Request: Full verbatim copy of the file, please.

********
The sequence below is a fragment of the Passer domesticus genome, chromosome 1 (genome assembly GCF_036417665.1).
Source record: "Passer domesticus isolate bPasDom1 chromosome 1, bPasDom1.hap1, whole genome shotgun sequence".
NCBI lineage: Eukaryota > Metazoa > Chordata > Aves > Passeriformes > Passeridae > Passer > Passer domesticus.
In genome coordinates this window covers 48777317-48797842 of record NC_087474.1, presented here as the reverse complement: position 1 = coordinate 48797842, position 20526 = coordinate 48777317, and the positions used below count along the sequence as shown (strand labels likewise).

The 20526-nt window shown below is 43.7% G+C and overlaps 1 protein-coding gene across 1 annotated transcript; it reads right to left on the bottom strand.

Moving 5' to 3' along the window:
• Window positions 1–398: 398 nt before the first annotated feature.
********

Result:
The sequence below is a fragment of the Passer domesticus genome, chromosome 1 (genome assembly GCF_036417665.1).
Source record: "Passer domesticus isolate bPasDom1 chromosome 1, bPasDom1.hap1, whole genome shotgun sequence".
NCBI lineage: Eukaryota > Metazoa > Chordata > Aves > Passeriformes > Passeridae > Passer > Passer domesticus.
In genome coordinates this window covers 48777317-48797842 of record NC_087474.1, presented here as the reverse complement: position 1 = coordinate 48797842, position 20526 = coordinate 48777317, and the positions used below count along the sequence as shown (strand labels likewise).

The 20526-nt window shown below is 43.7% G+C and overlaps 1 protein-coding gene across 1 annotated transcript; it reads right to left on the bottom strand.

Moving 5' to 3' along the window:
• Window positions 1–398: 398 nt before the first annotated feature.